Aside from live music, there is another performance art form New Orleans is well known for and that's Burlesque! If you're unfamiliar with Burlesque, its essentially strip tease with a theatrical approach and typically themed with a kinky twist on mainstream media. The best Burlesque shows in the Crescent City are accompanied by a live band, usually playing upbeat Jazz and Blues, as well as a hodgepodge of other talented musicians, singers, stunt people, magicians, and really anything...sometimes Burlesque shows can even seem a little circus-like. Anyway, its a marvelous experience and an incredibly unique signature of New Orleans. Probably the best productions of Burlesque are put on by Bustout Burlesque at the House of Blues (which is an awesome French Quarter venue in general if you're looking for a show). Another great demonstration of Burlesque is put on by the Fleur de Tease, which has shows at a variety of venues city-wide each week. Showtimes are mostly on FRIDAY AND SATURDAY NIGHTS so some rearranging of this itinerary may be necessary depending on what days you're in town. Tickets are generally between $15-25.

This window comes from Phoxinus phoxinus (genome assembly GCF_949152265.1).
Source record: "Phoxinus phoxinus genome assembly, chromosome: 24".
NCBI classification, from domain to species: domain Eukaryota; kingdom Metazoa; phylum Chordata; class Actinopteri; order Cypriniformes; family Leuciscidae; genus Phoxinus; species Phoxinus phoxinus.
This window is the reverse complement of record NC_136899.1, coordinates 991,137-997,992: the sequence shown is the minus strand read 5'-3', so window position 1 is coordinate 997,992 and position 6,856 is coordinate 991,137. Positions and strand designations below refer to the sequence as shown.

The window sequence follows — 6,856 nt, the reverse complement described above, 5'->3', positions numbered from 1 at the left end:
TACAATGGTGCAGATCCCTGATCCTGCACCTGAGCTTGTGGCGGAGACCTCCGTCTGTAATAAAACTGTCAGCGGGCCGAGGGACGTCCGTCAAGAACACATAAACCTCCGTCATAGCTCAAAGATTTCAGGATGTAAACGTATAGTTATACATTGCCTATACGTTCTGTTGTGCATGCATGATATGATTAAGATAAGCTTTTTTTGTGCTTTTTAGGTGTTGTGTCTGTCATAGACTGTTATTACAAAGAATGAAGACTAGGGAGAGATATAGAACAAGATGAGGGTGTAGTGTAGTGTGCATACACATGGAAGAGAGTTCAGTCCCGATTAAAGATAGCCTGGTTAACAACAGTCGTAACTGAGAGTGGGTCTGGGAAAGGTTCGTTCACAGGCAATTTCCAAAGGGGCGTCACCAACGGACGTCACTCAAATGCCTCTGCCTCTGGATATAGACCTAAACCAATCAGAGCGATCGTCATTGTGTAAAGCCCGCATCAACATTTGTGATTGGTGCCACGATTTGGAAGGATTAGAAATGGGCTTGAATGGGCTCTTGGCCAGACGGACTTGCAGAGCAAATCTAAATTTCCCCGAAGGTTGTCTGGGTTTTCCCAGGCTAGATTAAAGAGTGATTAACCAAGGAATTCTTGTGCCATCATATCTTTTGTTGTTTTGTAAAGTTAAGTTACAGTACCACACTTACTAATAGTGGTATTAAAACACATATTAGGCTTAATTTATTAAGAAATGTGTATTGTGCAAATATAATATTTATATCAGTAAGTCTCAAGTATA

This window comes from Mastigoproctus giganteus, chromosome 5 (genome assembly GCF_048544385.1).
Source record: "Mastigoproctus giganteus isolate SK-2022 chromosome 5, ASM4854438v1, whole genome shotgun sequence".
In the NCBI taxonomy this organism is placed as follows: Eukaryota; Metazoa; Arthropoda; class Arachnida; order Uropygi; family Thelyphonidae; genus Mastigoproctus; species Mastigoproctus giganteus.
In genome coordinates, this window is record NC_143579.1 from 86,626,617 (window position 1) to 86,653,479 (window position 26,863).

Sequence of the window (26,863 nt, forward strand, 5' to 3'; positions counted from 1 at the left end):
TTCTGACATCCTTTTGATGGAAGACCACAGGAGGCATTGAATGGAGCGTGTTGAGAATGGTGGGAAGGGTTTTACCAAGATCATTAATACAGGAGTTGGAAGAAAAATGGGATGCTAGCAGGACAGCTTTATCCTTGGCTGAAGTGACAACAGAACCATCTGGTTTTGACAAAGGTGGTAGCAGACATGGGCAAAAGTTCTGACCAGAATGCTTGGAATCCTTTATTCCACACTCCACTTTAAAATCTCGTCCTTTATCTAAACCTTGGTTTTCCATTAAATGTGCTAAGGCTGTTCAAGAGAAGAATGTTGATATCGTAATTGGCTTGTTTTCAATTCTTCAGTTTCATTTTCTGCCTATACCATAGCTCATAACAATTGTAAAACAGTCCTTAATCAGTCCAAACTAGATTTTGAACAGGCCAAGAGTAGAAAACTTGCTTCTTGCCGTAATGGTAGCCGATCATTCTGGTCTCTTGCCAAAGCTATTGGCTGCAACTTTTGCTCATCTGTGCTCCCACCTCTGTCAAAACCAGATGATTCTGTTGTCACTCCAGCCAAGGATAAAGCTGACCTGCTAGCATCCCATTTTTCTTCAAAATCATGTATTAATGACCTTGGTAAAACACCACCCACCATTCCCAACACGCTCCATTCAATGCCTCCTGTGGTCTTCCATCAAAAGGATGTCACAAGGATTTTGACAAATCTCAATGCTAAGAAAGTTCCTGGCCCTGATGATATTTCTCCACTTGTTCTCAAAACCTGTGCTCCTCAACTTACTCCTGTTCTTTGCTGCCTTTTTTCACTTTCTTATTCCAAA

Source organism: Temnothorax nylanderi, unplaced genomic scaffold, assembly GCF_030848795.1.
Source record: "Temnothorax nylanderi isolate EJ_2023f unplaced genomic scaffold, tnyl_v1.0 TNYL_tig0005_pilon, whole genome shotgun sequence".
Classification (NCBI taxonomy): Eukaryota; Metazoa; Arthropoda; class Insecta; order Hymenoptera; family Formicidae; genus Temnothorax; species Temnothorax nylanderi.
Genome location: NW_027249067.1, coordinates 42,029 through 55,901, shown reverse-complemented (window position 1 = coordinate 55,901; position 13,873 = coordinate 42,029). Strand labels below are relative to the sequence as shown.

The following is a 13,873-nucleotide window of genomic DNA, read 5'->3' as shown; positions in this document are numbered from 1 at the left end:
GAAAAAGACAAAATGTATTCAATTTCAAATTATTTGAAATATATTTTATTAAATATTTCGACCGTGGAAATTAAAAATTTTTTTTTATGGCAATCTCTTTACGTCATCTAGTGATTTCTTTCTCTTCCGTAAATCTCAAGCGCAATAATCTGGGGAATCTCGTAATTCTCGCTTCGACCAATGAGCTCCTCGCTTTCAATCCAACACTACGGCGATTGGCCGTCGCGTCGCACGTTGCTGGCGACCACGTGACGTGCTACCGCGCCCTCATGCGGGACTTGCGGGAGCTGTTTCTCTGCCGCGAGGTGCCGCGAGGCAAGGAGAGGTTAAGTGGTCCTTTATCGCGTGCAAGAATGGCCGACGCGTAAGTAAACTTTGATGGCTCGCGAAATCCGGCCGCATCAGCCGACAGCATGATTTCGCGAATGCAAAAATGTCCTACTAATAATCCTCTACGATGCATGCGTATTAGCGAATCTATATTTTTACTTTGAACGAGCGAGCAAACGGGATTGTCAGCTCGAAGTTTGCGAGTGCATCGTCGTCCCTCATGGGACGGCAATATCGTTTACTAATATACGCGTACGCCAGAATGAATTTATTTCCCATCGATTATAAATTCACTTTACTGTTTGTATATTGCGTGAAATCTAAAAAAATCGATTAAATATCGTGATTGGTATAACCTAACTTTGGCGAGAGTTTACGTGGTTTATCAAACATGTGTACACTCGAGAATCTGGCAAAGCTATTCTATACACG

French Quarter Ghost Tour

A quick Google search will show that New Orleans consistently ranks among the most haunted cities in the United States. Between the disturbingly gory human experiments conducted by Madam Lalaurie in the early 1800s (part of the basis for Season 3 of American Horror Story), the practice of Hoodoo (yes Hoodoo, not Voodoo), the Great New Orleans Fire that burnt down most of the city in 1788, and the eerie above ground tombs residing in the cemeteries scattered city-wide, New Orleans has plenty of reason to be at the top of this list.

You could spend an entire trip focusing only on the spiritual and haunting characteristics of New Orleans. But, in case you only want a taste, a Ghost Tour is an excellent way to gain an appreciation for the supernatural world permeating this city.     

Live Jazz at Preservation Hall (Kid Friendly)

If you're looking for live Jazz music, Preservation Hall is a nightly guarantee! The impressive house Jazz bands perform every night of the week for at least three shows: 8pm, 9pm, and 10pm. Depending on the day, more showtimes may be available. General admission is only sold at the door and you should line up about 45 minutes to an hour before the show to ensure you get tickets ($15-$20). Reserved Seating can be purchased online, but is quite a bit more expensive ($35-$50). However, with Reserved Seating you're promised a seat instead of risking standing room only being available AND you don't have to wait in line! The venue is located one block off Bourbon on St. Peter's Street (next door to Pat O'Brien's) so can easily be paired with one last Hoorah in the French Quarter. 


END DAY 3...